Introduction: Assessing the Global Operating Environment

Assessing the Global Operating Environment

Introduction: Assessing the Global Operating Environment

Oct 30, 2019 1 min read

Assessing the Global Operating Environment
A U.S. Air Force F-16 Fighting Falcon conducts aerial refueling with a KC-135 Stratotanker assigned to the 340th Expeditionary Air Refueling Squadron out of Kandahar Airfield. U.S. Air Force photo by Staff Sgt. Keifer Bowes

Measuring the “strength” of a military force—the extent to which that force can accomplish missions—requires examination of the environments in which the force operates. Aspects of one environment may facilitate military operations; aspects of another may work against them. A favorable operating environment presents the U.S. military with obvious advantages; an unfavorable operating environment may limit the effect of U.S. military power. Any decision as to whether an operating environment can or cannot support U.S. military operations depends on several factors: the capabilities and assets of U.S. allies, the strength of foes, the region’s geopolitical environment, and the availability of forward facilities and logistics infrastructure.

When assessing an operating environment, one must pay particular attention to any U.S. treaty obligations with countries in the region. A treaty defense obligation ensures that the legal framework is in place for the United States to maintain and operate a military presence in a particular country. In addition, a treaty partner usually yields regular training exercises and interoperability as well as political and economic ties.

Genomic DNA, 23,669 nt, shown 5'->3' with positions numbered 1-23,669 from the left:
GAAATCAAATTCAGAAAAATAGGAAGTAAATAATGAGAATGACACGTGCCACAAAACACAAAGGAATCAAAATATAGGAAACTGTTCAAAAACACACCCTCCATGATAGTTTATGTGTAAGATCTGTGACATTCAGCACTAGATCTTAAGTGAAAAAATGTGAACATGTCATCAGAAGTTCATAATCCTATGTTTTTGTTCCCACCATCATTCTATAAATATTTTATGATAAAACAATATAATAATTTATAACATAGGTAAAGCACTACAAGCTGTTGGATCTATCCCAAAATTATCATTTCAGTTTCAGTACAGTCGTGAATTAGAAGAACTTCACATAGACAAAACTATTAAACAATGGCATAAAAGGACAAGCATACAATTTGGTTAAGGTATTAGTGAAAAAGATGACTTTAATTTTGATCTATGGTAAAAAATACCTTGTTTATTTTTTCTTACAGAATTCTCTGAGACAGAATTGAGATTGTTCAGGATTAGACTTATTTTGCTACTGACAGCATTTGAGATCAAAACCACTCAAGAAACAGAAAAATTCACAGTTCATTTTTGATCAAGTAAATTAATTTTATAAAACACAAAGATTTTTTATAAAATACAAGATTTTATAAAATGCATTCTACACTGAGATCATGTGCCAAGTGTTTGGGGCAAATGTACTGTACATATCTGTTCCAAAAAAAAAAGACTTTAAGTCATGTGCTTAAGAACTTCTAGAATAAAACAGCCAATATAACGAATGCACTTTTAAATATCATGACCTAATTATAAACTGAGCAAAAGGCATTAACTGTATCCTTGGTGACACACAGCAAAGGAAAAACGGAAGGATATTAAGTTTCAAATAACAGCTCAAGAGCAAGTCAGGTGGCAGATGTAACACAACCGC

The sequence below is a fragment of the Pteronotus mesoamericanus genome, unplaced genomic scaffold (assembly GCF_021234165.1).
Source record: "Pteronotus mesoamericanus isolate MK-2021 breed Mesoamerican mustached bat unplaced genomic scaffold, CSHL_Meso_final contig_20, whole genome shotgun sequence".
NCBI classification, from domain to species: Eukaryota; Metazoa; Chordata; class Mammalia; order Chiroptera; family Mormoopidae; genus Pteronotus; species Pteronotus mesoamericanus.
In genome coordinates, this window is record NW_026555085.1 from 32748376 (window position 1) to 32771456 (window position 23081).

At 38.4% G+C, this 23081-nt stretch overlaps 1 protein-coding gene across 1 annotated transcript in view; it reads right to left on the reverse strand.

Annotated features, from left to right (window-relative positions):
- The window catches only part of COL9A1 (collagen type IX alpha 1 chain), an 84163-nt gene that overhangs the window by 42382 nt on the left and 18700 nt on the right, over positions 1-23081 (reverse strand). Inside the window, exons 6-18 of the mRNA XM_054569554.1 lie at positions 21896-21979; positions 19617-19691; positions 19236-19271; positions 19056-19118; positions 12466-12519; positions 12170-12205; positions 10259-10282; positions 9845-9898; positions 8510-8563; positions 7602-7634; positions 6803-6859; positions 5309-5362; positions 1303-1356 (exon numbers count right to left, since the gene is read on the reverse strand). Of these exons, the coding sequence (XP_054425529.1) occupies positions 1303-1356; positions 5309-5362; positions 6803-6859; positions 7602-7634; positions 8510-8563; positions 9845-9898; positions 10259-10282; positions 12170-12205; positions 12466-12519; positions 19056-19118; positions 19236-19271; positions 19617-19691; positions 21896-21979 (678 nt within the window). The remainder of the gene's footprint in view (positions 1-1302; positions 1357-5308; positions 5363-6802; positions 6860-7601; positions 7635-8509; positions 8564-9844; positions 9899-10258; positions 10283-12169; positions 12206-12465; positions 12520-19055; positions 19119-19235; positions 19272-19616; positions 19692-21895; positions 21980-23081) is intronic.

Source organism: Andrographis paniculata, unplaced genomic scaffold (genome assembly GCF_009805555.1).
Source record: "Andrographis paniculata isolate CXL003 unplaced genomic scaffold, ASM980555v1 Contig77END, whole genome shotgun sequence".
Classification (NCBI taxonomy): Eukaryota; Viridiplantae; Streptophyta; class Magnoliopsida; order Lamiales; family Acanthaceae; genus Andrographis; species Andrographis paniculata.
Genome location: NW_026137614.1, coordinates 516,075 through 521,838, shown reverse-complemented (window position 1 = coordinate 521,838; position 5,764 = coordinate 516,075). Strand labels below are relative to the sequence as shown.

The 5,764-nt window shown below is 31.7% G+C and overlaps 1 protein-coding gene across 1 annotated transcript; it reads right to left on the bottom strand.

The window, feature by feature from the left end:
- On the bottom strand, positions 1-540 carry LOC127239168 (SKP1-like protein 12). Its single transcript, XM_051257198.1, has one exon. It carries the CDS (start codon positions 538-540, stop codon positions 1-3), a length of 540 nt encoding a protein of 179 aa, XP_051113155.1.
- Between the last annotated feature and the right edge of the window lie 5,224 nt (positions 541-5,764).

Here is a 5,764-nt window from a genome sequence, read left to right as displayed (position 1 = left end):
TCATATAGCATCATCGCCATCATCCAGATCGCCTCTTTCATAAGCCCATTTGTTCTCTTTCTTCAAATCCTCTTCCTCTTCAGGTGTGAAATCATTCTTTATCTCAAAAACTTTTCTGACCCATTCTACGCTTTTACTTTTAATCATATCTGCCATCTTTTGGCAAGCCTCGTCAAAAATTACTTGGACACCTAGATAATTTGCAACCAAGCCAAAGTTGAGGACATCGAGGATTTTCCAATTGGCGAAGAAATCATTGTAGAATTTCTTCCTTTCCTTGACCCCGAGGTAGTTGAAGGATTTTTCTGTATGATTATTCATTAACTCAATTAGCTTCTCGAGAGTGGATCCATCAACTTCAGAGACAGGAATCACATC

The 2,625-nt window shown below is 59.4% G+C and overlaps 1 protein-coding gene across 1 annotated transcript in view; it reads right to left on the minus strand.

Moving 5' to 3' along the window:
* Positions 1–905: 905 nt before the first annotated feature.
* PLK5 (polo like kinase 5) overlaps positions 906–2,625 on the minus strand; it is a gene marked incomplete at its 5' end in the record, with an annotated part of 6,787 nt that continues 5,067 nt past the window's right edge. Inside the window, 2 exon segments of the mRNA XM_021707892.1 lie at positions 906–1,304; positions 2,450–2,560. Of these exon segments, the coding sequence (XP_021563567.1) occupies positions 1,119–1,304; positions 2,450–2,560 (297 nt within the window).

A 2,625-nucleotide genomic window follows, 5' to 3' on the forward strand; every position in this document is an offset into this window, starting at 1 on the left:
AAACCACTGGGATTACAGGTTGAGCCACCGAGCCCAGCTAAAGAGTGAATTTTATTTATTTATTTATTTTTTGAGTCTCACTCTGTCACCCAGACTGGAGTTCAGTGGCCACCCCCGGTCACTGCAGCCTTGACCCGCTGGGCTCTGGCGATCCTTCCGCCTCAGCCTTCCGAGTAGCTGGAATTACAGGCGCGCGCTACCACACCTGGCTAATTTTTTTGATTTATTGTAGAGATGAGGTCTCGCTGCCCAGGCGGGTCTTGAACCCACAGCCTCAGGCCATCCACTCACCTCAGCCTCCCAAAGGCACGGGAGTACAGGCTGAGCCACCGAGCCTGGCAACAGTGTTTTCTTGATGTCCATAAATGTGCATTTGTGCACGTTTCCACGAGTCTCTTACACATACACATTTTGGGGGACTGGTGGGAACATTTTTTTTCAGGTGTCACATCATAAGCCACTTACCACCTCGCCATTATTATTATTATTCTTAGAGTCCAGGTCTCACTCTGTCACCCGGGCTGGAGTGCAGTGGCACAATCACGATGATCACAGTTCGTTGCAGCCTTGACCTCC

Additional factors—including the military capabilities of allies that might be useful to U.S. military operations; the degree to which the U.S. and allied militaries in the region are interoperable and can use, for example, common means of command, communication, and other systems; and whether the U.S. maintains key bilateral alliances with nations in the region—also affect the operating environment. Similarly, nations where the U.S. has already stationed assets or permanent bases and countries from which the U.S. has launched military operations in the past may provide needed support to future U.S. military operations. The relationships and knowledge gained through any of these factors would undoubtedly facilitate future U.S. military operations in a region and contribute greatly to a positive operating environment.

In addition to U.S. defense relations within a region, additional criteria—including the quality of the local infrastructure, the political stability of the area, whether or not a country is embroiled in any conflicts, and the degree to which a nation is economically free—should also be considered.

Each of these factors contributes to an informed judgment as to whether a particular operating environment is favorable or unfavorable to future U.S. military operations. The operating environment assessment is meant to add critical context to complement the threat environment and U.S. military power assessments that are detailed in subsequent sections of the Index.

Note: This Index refers to all disputed territories by the name employed by the United States Department of State and should not be seen as reflecting a position on any of these disputes.